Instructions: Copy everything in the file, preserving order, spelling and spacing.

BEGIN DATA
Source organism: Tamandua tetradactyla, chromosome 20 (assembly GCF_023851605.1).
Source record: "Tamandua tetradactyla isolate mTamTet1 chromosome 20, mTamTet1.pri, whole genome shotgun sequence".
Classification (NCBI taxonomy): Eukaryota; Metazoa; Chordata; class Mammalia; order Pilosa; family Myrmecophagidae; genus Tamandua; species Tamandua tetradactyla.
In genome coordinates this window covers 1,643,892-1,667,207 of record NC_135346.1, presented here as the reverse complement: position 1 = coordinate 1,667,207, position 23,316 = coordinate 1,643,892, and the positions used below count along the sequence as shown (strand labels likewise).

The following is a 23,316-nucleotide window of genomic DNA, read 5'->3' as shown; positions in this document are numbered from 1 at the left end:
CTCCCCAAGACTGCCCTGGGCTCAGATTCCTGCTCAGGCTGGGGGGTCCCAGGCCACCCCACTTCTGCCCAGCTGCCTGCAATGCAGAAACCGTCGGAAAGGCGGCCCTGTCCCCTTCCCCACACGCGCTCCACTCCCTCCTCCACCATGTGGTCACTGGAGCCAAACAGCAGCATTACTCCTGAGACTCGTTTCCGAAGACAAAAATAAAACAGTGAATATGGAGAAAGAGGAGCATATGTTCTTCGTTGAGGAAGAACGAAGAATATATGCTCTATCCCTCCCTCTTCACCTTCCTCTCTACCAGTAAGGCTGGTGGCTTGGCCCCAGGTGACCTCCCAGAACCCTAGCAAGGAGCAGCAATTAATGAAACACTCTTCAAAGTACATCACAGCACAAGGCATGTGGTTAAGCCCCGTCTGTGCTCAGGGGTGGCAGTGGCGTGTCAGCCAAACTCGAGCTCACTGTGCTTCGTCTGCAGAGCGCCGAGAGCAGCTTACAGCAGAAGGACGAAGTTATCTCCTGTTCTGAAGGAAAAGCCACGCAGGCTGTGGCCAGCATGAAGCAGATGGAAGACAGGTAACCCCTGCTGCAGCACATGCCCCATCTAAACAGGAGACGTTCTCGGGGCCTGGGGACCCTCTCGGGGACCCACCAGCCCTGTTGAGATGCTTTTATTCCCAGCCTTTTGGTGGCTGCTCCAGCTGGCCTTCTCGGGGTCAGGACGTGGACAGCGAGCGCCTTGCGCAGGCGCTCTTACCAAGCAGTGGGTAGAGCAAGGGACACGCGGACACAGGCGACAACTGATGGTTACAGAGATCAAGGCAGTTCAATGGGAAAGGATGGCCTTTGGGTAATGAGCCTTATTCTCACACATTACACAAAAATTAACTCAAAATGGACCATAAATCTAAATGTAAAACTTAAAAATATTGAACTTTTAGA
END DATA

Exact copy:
Source organism: Tamandua tetradactyla, chromosome 20 (assembly GCF_023851605.1).
Source record: "Tamandua tetradactyla isolate mTamTet1 chromosome 20, mTamTet1.pri, whole genome shotgun sequence".
Classification (NCBI taxonomy): Eukaryota; Metazoa; Chordata; class Mammalia; order Pilosa; family Myrmecophagidae; genus Tamandua; species Tamandua tetradactyla.
In genome coordinates this window covers 1,643,892-1,667,207 of record NC_135346.1, presented here as the reverse complement: position 1 = coordinate 1,667,207, position 23,316 = coordinate 1,643,892, and the positions used below count along the sequence as shown (strand labels likewise).

The following is a 23,316-nucleotide window of genomic DNA, read 5'->3' as shown; positions in this document are numbered from 1 at the left end:
CTCCCCAAGACTGCCCTGGGCTCAGATTCCTGCTCAGGCTGGGGGGTCCCAGGCCACCCCACTTCTGCCCAGCTGCCTGCAATGCAGAAACCGTCGGAAAGGCGGCCCTGTCCCCTTCCCCACACGCGCTCCACTCCCTCCTCCACCATGTGGTCACTGGAGCCAAACAGCAGCATTACTCCTGAGACTCGTTTCCGAAGACAAAAATAAAACAGTGAATATGGAGAAAGAGGAGCATATGTTCTTCGTTGAGGAAGAACGAAGAATATATGCTCTATCCCTCCCTCTTCACCTTCCTCTCTACCAGTAAGGCTGGTGGCTTGGCCCCAGGTGACCTCCCAGAACCCTAGCAAGGAGCAGCAATTAATGAAACACTCTTCAAAGTACATCACAGCACAAGGCATGTGGTTAAGCCCCGTCTGTGCTCAGGGGTGGCAGTGGCGTGTCAGCCAAACTCGAGCTCACTGTGCTTCGTCTGCAGAGCGCCGAGAGCAGCTTACAGCAGAAGGACGAAGTTATCTCCTGTTCTGAAGGAAAAGCCACGCAGGCTGTGGCCAGCATGAAGCAGATGGAAGACAGGTAACCCCTGCTGCAGCACATGCCCCATCTAAACAGGAGACGTTCTCGGGGCCTGGGGACCCTCTCGGGGACCCACCAGCCCTGTTGAGATGCTTTTATTCCCAGCCTTTTGGTGGCTGCTCCAGCTGGCCTTCTCGGGGTCAGGACGTGGACAGCGAGCGCCTTGCGCAGGCGCTCTTACCAAGCAGTGGGTAGAGCAAGGGACACGCGGACACAGGCGACAACTGATGGTTACAGAGATCAAGGCAGTTCAATGGGAAAGGATGGCCTTTGGGTAATGAGCCTTATTCTCACACATTACACAAAAATTAACTCAAAATGGACCATAAATCTAAATGTAAAACTTAAAAATATTGAACTTTTAGA